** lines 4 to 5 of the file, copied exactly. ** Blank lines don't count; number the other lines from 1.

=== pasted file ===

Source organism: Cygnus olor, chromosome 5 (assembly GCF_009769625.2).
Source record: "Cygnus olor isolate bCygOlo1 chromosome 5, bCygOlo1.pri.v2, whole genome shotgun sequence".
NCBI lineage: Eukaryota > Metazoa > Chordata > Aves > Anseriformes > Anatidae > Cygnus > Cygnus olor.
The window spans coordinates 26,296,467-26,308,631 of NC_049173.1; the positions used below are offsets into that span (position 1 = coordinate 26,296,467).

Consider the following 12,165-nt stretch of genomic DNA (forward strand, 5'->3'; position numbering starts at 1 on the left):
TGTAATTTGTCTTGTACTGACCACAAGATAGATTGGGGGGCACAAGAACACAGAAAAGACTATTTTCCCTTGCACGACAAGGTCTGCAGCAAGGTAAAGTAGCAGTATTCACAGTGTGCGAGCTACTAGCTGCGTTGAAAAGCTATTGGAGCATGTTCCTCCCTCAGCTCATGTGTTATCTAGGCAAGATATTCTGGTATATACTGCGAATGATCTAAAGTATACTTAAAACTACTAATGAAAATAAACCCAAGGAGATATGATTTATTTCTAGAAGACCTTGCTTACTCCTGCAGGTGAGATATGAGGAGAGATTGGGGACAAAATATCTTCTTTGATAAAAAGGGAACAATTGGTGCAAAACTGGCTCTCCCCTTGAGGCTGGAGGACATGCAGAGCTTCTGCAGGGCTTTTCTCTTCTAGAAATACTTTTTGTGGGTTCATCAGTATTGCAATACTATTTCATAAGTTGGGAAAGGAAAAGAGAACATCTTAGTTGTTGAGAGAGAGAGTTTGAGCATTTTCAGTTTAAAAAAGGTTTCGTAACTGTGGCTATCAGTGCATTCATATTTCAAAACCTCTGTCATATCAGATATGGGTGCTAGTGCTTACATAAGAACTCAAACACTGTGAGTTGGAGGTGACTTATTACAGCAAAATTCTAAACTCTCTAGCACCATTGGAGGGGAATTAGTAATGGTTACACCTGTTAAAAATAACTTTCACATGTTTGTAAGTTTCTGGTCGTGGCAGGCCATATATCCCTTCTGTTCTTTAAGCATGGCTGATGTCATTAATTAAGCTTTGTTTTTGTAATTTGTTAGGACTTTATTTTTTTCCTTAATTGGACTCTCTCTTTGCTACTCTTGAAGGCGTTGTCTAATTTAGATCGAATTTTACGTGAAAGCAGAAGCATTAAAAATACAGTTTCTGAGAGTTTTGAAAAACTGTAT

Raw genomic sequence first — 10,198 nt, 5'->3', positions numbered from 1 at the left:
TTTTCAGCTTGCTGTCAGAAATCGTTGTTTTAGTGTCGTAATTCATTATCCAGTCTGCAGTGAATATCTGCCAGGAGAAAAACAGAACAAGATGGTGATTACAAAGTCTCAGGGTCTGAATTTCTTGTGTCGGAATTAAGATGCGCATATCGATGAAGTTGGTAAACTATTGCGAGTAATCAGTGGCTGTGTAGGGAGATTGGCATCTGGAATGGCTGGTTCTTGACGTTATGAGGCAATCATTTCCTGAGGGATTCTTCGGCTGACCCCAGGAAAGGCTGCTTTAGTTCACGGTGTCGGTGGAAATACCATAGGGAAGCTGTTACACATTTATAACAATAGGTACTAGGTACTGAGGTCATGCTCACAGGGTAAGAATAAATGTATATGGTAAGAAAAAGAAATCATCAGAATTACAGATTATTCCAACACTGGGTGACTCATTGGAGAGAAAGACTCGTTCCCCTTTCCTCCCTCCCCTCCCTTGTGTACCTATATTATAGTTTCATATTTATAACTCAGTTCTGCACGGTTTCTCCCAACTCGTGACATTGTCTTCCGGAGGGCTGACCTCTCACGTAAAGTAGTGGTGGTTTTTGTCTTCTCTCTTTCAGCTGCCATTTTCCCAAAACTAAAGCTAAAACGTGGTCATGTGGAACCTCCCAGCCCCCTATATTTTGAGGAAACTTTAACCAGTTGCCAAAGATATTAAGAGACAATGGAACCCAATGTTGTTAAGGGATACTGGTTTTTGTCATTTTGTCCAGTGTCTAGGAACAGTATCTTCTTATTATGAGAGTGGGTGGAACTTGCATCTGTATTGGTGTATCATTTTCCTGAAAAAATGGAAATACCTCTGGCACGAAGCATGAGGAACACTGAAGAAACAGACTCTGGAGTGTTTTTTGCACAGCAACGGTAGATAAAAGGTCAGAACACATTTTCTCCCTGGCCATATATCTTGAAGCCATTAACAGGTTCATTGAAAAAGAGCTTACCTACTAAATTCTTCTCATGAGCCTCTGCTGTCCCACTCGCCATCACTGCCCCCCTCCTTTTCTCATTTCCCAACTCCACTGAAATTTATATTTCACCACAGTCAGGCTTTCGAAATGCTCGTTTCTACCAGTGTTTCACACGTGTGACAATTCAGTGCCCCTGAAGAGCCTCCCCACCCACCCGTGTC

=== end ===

The window spans coordinates 26,296,467-26,308,631 of NC_049173.1; the positions used below are offsets into that span (position 1 = coordinate 26,296,467).

Consider the following 12,165-nt stretch of genomic DNA (forward strand, 5'->3'; position numbering starts at 1 on the left):